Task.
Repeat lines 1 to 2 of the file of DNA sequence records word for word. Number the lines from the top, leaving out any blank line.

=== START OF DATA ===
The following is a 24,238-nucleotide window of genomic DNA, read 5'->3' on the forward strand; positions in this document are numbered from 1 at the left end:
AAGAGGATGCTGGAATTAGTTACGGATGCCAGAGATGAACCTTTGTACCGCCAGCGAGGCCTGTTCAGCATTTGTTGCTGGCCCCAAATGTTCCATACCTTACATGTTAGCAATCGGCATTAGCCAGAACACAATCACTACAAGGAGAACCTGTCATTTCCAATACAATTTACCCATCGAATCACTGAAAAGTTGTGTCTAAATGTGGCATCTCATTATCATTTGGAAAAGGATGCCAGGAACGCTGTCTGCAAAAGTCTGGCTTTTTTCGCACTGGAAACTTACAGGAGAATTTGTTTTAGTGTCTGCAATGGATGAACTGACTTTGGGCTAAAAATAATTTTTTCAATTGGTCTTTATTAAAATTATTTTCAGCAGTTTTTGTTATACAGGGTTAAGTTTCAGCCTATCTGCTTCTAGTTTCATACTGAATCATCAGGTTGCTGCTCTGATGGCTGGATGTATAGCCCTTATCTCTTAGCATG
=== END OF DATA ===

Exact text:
The following is a 24,238-nucleotide window of genomic DNA, read 5'->3' on the forward strand; positions in this document are numbered from 1 at the left end:
AAGAGGATGCTGGAATTAGTTACGGATGCCAGAGATGAACCTTTGTACCGCCAGCGAGGCCTGTTCAGCATTTGTTGCTGGCCCCAAATGTTCCATACCTTACATGTTAGCAATCGGCATTAGCCAGAACACAATCACTACAAGGAGAACCTGTCATTTCCAATACAATTTACCCATCGAATCACTGAAAAGTTGTGTCTAAATGTGGCATCTCATTATCATTTGGAAAAGGATGCCAGGAACGCTGTCTGCAAAAGTCTGGCTTTTTTCGCACTGGAAACTTACAGGAGAATTTGTTTTAGTGTCTGCAATGGATGAACTGACTTTGGGCTAAAAATAATTTTTTCAATTGGTCTTTATTAAAATTATTTTCAGCAGTTTTTGTTATACAGGGTTAAGTTTCAGCCTATCTGCTTCTAGTTTCATACTGAATCATCAGGTTGCTGCTCTGATGGCTGGATGTATAGCCCTTATCTCTTAGCATG